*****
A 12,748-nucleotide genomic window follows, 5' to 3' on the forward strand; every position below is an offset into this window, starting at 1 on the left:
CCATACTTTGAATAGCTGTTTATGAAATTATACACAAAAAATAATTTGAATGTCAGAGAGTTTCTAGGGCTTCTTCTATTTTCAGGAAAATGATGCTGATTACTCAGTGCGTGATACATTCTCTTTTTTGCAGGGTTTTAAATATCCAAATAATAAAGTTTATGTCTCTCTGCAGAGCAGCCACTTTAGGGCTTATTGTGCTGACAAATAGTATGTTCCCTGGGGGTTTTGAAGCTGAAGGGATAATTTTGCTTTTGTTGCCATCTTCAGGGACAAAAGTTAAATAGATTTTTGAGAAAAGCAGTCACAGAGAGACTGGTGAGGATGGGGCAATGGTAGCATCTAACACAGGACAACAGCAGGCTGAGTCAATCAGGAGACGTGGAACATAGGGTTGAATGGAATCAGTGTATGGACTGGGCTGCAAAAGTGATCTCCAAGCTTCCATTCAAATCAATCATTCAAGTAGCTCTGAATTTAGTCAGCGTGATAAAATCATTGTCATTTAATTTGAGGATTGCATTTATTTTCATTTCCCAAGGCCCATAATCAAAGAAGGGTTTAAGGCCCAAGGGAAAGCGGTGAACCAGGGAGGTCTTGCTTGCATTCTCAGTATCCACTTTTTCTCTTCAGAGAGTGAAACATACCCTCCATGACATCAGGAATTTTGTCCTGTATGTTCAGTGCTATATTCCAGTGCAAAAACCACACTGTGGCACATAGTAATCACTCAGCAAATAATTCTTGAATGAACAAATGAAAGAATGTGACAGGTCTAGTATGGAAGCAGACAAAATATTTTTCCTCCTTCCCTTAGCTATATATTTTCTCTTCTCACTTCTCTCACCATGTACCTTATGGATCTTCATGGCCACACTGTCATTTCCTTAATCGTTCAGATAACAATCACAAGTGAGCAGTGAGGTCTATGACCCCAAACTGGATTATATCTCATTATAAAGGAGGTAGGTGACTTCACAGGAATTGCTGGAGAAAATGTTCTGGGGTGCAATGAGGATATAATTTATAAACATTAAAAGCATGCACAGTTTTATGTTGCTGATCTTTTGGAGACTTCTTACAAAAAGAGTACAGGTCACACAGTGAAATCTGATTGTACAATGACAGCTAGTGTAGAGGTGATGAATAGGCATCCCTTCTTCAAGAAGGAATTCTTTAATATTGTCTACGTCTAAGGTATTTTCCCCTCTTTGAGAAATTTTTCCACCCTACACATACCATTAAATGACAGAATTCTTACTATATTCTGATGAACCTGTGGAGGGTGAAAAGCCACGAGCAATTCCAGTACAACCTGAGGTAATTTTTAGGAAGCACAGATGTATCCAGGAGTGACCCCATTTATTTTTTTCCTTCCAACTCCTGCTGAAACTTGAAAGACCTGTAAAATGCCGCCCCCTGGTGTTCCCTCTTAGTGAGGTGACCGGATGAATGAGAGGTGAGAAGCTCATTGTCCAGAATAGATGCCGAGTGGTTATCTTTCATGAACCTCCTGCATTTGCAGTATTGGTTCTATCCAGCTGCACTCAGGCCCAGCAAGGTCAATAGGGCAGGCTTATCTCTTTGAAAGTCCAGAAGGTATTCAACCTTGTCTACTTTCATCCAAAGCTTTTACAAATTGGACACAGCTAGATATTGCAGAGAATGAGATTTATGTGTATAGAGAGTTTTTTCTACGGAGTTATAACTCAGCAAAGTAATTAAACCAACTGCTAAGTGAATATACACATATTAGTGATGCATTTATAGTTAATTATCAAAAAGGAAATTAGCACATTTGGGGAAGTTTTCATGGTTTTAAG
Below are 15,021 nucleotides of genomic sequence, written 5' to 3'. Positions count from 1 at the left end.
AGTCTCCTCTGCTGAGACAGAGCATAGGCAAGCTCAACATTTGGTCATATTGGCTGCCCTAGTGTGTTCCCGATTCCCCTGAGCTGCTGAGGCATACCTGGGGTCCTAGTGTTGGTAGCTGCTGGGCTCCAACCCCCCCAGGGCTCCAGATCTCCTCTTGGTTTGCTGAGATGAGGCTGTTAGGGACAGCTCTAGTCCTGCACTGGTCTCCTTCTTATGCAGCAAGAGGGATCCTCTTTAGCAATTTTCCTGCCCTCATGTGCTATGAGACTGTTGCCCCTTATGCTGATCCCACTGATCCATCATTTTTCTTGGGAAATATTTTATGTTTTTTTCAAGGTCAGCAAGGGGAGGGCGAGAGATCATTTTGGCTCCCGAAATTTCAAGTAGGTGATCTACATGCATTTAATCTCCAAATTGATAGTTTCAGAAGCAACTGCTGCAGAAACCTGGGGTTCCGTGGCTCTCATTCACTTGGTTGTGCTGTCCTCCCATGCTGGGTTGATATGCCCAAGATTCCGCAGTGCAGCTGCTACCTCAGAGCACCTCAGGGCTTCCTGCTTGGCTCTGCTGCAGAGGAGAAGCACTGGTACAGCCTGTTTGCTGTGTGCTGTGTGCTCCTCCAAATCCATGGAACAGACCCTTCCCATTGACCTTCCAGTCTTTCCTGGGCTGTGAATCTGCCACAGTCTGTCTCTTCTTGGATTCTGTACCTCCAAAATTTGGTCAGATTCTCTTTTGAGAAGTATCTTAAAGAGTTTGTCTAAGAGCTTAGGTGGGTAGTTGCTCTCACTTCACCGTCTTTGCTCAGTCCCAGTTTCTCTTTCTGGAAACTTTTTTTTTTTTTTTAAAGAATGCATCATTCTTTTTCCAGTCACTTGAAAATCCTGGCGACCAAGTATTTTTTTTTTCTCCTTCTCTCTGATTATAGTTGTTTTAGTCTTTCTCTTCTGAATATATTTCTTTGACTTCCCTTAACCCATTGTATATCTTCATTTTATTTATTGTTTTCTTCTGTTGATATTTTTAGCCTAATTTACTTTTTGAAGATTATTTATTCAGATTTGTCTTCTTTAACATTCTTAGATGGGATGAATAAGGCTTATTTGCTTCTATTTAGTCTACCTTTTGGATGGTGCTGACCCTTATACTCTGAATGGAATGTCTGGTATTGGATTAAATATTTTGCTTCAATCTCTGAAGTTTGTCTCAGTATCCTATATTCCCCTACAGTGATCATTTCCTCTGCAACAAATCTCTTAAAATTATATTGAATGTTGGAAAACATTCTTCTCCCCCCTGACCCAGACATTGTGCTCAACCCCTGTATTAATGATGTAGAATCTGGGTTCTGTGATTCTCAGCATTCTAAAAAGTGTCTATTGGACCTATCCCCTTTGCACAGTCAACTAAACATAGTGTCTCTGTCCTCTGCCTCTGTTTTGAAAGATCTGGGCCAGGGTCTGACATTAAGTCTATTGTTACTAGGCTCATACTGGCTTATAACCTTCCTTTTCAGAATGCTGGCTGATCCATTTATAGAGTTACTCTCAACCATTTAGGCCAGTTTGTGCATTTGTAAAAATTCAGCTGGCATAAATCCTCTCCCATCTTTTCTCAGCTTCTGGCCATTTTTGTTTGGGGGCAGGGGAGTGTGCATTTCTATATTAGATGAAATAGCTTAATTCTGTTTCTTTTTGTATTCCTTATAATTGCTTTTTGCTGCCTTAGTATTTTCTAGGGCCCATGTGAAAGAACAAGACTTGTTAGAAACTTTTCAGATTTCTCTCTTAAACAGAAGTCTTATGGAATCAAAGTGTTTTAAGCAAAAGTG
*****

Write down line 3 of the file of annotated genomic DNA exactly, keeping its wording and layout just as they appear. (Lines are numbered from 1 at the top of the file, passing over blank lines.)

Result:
Below are 15,021 nucleotides of genomic sequence, written 5' to 3'. Positions count from 1 at the left end.